march 9/RUN

4.5 miles
minnehaha falls and back
32 degrees / light snow
99% clear path!

Hooray for slightly warmer weather and finally having a clear trail. This winter has been especially bad for icy, treacherous paths. Today there was some wind and snowflakes flying like daggers in my face, but there was also sizzling in the trees (from dead leaves shaking in the wind), a gushing waterfall, and a flowing creek. I don’t remember looking down at the river even once, but I do remember listening for the sewer pipe at 42nd (more gushing water) and glancing down at the sledding hill at the park (empty of sledders but not of snow). I thought about how this felt like a late winter, early spring snow: not likely to last. I appreciated how the new flakes covered the old ugly gray snow that’s been accumulating since december. Yesterday I noticed it too, while walking and thought it looked like powdered sugar on a cake with a cracked crust.

On the second half of my run, I recited the poem I memorized last night, Listen by Didi Jackson. Not in my head this time, but out loud. Quietly, but more than a whisper. The poem was easy to speak as I moved. Maybe I should road test all of the poems I write? If it’s not easy to recite while moving, it needs to be revised! It can’t be too easy, though.

my body doing strange things

Yesterday after my run, I had something strange and unsettling happen. All of a sudden, without warning, my ears plugged up, my head felt full or stuffed up or about to explode, and I could feel the vibrations of sounds. Everything felt (not just sounded) loud. So loud! Not painful, just uncomfortable. And there was constant noise. Sometimes it sounded like a dryer with something thump thump thumping in it. Sometimes it sounded like I was standing next to the engine of a plane. And sometimes it sounded like the inside of a seashell. My ear often gets plugged up, but never like this. It lasted the rest of the day and until I went to bed (around 12:30 am). I woke up today, and it was gone.

What happened? My best guess is that it was an intense episode of tinnitus, possibly brought on by something that happened Tuesday night during band rehearsal. Whoever was playing timpani decided to hit the drum as hard as they could. BOOM! The noise was so loud it made me jump in my chair.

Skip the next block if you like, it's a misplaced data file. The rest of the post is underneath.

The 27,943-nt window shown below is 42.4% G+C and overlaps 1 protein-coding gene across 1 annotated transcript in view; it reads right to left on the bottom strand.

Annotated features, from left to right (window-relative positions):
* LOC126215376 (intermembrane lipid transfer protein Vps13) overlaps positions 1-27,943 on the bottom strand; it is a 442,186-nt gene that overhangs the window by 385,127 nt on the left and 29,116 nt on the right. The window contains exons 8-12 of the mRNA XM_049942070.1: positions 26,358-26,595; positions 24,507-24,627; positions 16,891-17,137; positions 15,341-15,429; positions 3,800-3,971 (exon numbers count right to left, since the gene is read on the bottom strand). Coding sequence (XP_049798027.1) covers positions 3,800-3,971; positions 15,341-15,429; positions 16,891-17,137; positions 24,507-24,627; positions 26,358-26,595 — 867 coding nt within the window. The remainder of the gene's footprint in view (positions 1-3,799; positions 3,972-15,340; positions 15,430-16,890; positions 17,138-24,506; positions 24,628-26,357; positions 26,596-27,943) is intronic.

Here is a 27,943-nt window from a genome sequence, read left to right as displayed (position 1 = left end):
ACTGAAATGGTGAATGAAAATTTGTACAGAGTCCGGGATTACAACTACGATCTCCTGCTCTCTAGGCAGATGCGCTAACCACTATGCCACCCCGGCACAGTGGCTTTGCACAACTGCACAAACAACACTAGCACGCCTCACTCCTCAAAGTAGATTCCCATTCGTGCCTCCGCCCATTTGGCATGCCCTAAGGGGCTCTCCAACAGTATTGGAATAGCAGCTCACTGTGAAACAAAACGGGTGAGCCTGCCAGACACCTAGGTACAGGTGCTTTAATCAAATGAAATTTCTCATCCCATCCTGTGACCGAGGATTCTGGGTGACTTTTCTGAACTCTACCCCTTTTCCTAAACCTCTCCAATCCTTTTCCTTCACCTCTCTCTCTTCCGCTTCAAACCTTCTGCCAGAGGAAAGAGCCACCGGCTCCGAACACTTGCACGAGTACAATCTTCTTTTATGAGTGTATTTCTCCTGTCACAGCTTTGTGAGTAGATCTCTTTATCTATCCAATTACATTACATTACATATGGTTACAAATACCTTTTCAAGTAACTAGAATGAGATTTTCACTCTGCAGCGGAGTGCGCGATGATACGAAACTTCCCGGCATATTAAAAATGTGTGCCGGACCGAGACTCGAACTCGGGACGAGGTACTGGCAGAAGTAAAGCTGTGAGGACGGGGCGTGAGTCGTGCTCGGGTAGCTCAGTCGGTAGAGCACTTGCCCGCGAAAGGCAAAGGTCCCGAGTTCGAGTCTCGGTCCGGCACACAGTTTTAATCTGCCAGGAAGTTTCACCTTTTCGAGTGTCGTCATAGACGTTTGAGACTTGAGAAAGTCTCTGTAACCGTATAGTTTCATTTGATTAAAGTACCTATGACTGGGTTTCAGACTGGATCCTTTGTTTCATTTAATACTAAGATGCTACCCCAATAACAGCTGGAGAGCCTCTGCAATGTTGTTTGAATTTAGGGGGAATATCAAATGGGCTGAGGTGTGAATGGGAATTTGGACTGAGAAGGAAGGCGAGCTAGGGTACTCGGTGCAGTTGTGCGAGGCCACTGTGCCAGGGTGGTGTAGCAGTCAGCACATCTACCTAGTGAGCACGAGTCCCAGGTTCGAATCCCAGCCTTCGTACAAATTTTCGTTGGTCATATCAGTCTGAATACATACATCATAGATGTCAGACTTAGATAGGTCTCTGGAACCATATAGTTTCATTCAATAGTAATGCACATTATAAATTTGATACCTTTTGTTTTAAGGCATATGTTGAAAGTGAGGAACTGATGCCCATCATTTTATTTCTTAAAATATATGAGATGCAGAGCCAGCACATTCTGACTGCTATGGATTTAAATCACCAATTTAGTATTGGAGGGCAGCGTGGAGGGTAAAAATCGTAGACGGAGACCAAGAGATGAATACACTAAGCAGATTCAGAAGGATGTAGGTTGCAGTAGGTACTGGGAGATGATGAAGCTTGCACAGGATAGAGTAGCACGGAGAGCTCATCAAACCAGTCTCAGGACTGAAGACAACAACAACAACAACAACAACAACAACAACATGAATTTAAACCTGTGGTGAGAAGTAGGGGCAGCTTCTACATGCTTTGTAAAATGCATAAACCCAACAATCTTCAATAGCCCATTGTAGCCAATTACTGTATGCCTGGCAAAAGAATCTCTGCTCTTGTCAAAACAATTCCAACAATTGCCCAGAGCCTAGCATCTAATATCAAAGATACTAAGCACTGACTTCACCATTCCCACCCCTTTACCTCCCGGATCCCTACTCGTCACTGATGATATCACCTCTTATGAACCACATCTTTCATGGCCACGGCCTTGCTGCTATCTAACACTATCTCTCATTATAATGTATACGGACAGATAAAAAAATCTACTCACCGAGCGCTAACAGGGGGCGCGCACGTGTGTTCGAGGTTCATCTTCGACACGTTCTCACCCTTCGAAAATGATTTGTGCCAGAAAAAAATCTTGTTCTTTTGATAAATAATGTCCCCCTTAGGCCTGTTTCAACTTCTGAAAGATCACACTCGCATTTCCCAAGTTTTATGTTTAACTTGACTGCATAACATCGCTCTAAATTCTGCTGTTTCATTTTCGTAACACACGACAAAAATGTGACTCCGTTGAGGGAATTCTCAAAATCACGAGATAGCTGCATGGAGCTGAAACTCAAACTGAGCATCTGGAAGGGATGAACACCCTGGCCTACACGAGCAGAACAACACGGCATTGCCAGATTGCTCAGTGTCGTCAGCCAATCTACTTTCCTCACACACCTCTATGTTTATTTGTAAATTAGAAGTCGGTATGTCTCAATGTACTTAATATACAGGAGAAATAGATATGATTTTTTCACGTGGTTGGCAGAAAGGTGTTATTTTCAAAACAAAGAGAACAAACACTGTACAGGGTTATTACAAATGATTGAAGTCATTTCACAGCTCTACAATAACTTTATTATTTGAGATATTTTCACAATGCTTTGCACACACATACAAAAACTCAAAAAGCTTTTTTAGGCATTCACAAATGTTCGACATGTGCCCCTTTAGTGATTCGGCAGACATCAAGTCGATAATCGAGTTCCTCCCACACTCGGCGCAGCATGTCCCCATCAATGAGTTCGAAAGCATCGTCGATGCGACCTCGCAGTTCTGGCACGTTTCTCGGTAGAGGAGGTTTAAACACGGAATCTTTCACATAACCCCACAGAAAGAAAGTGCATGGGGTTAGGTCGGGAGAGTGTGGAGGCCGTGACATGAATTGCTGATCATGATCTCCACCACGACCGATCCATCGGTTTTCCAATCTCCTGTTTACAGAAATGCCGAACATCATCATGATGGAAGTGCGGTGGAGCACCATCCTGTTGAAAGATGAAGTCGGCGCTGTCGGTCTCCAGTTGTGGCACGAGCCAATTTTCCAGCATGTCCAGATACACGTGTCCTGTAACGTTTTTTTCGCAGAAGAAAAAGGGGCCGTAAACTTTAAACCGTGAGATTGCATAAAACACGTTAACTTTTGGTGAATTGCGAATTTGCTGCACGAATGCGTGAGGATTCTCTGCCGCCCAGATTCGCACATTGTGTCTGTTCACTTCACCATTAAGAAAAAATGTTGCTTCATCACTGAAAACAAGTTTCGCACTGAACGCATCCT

Before my run, I revisited a poem I first posted on this blog on feb 16, 2019: Hymn to Life by James Schuyler. Wow, is this poem long! Too long for me and my failing vision. But so good. Here is a passage I’d like to remember (and maybe use someday):

The turning of the globe is not so real to us   
As the seasons turning and the days that rise out of early gray   
—The world is all cut-outs then—and slip or step steadily down   
The slopes of our lives where the emotions and needs sprout.

Hymn to Life/ James Schuyler

I especially like the idea of early gray as a time when the world is all cut-outs. That’s my world a lot of the time. Flat, not quite real, only forms, cut-outs.

An idea: I think I’ll print out this poem and put it under the glass on my desk to read and reread all month! I haven’t read much James Schuyler, but what I have, I like. Linda Pastan talks about him somewhere (in an interview? a poem — I’ll look it up later) and I can see his influence in this poem. Not too long ago, I found out about his diary and I’ve wanted to get it. It’s out-of-print, with only expensive, used copies available, at least where I’m looking.

update on the previous paragraph:
First, I did print it out and am slowly making my way through it.
Second, Linda Pastan talks about William Stafford, not James Schuyler. Maybe I was thinking about this discussion (A Day Like Any Other: A Discussion of James Schuyler’s “February”)of Schuyler that I listened to at the same time I was reading Pastan?

In case I decide to study Schuyler some more, here’s something to read: Some James Schuyler Resources